After tumult, Senate inches closer to coronavirus deal
Bipartisan divide narrows in negotiations between Democrats and Treasury Secretary Steve Mnuchin.
The Facts Inside Our Reporter’s Notebook
After angry insults and failed votes, the Senate inched closer Monday night to deal on an estimated $1.8 trillion coronavirus recovery package that could provide everyday Americans with instant income to weather the economic storm.
After extensive negotiations with Treasury Secretary Steve Mnuchin, Senate Minority Leader Charles Schumer told his colleagues on the Senate floor that a deal was near. "We have had some very good discussions, and in fact the list of outstanding issues has narrowed significantly," he said,
Negotiators planned to work through the night to iron out remaining stumbling blocks, which included limits on stock buybacks and executive compensation inside companies that receive aid.
Earlier in the day, Senate Democrats again voted down a procedural motion to advance an estimated $1.8 trillion coronavirus relief package.
Republican leaders of the GOP-controlled chamber failed to get the 60 votes needed to begin debate on the measure. The vote was 49-46.
The spending bill, to help the country survive the severe economic impact of the coronavirus, on Sunday night failed on the same procedural vote.
The failed vote has resulted in Democrats and Republicans blaming each other, with the virus rapidly spreading and threatening to inflict severe damage on the U.S. economy – from large-scale unemployment to a recession to businesses across the country shuttering.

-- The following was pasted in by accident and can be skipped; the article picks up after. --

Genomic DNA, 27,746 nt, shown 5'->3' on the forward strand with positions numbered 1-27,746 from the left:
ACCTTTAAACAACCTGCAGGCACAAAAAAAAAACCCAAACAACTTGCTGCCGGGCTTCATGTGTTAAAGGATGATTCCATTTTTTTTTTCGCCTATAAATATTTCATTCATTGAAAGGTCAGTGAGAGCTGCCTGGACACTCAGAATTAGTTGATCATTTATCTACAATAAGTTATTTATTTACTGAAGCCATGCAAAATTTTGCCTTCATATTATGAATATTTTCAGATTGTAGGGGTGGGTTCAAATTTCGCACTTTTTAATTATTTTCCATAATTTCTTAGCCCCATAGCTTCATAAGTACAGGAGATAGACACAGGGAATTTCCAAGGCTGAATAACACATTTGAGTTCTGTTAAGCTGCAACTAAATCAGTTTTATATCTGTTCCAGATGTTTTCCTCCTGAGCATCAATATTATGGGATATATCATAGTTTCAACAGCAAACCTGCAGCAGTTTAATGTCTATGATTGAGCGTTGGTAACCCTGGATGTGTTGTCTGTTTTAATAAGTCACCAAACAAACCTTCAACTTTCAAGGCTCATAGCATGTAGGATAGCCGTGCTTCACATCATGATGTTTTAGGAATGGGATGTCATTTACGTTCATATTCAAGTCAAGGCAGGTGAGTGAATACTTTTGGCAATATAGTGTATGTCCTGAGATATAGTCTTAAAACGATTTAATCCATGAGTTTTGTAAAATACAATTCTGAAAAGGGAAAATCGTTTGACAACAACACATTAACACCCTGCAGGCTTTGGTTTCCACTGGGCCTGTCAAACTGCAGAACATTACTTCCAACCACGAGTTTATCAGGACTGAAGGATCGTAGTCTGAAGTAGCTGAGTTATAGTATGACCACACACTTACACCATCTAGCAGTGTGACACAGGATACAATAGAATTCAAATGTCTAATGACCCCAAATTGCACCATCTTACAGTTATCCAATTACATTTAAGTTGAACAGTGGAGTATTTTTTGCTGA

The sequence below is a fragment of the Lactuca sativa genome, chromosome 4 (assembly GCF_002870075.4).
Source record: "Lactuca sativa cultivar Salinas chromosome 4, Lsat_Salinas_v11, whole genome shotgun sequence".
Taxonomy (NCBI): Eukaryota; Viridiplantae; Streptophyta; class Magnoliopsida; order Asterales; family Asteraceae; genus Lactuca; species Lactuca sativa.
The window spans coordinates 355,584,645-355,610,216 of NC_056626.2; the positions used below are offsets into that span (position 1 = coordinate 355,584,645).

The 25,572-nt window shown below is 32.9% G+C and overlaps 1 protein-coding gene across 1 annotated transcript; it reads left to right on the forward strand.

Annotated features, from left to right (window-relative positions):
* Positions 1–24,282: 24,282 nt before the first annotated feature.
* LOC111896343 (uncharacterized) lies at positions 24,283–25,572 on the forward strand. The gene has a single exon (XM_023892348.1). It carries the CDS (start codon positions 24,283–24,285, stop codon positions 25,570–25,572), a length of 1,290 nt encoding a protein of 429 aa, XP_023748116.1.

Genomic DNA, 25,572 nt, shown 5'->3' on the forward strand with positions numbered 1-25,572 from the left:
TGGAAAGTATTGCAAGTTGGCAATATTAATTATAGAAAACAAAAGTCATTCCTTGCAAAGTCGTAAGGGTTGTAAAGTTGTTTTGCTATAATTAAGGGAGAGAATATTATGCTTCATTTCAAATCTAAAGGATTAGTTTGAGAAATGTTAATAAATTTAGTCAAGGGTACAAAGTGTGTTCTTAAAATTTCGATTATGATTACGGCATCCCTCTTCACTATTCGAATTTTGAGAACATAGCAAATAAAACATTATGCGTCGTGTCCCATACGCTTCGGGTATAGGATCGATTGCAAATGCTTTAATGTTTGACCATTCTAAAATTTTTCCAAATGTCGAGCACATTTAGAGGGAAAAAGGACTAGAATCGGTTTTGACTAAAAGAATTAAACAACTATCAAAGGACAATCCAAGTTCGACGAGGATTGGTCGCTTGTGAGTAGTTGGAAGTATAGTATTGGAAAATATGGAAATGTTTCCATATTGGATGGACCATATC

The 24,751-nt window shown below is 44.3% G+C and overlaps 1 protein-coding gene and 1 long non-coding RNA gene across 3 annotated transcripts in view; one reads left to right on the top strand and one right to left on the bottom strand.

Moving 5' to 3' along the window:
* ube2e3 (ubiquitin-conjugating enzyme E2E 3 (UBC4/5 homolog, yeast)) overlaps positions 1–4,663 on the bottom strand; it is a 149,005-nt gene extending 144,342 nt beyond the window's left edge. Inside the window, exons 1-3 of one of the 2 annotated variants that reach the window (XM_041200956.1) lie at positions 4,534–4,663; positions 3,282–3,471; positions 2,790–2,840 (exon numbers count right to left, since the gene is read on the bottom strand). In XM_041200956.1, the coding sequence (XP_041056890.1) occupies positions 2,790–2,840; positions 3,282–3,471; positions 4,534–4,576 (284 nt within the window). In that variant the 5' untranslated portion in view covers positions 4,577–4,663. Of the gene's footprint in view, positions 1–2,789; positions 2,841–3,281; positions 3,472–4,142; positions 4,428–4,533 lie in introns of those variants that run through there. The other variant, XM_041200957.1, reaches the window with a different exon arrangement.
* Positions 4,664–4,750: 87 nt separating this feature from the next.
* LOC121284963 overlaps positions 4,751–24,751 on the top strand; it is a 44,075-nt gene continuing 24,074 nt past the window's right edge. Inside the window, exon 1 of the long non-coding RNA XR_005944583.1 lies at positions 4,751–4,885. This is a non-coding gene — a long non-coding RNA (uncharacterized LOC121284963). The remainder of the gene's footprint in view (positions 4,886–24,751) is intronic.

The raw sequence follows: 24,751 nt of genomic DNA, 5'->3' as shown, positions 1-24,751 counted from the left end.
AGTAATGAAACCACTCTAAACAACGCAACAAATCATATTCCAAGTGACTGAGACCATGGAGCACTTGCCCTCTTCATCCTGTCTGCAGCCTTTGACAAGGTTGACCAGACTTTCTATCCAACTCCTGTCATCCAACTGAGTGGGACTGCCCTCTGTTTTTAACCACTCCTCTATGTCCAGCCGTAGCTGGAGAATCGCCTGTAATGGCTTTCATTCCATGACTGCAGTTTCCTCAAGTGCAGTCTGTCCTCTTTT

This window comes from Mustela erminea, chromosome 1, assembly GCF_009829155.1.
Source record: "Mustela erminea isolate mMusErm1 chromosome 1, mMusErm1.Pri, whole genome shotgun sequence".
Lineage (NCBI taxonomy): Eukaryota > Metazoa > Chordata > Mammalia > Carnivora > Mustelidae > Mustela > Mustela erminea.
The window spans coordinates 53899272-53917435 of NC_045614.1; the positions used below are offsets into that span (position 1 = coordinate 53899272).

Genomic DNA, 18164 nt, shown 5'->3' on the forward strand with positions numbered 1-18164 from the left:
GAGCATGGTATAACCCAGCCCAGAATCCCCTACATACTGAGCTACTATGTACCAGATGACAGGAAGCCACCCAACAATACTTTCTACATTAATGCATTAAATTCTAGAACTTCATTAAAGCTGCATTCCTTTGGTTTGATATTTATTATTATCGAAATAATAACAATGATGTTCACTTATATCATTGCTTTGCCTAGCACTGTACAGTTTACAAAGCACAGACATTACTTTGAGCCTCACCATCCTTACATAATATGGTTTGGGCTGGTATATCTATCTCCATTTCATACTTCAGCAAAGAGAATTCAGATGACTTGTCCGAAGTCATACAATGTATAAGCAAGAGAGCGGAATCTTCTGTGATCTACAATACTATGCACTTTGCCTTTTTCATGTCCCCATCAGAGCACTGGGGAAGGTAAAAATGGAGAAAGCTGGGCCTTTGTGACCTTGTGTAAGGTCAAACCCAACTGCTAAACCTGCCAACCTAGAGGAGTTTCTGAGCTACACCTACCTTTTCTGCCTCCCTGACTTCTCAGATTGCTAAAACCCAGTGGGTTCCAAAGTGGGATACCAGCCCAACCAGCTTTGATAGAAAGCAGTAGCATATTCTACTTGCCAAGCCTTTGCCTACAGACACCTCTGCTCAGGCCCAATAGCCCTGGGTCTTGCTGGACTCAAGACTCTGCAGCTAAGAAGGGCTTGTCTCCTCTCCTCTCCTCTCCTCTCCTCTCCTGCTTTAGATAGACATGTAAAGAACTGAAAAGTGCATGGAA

Senate Majority Leader Mitch McConnell after the Sunday vote pointed his finger at House Speaker Nancy Pelosi.
“The House speaker showed up, and we’re back to square one,” the Kentucky Republican said.
Pelosi said that the Democrat-controlled House has its own spending package.
Senators stayed on Capitol Hill over the weekend to pass the measure. The House returns Monday to vote.
Treasury Secretary Steve Mnuchin has represented the White House in negotiations and as an unofficial go-between among party leaders.
Senate Minority Leader Chuck Schumer said overnight that he and fellow Democrats didn’t provide McConnell with enough votes to pass the bill in large part because, he argued, the money to help corporations doesn’t have enough restrictions and because of a lack of money for state and local governments.
The spending measure – projected at more than $1.5 trillion – failed Sunday on a 47-47 vote. Five GOP senators are in coronavirus quarantine, making passage of the bill even more difficult for McConnell.
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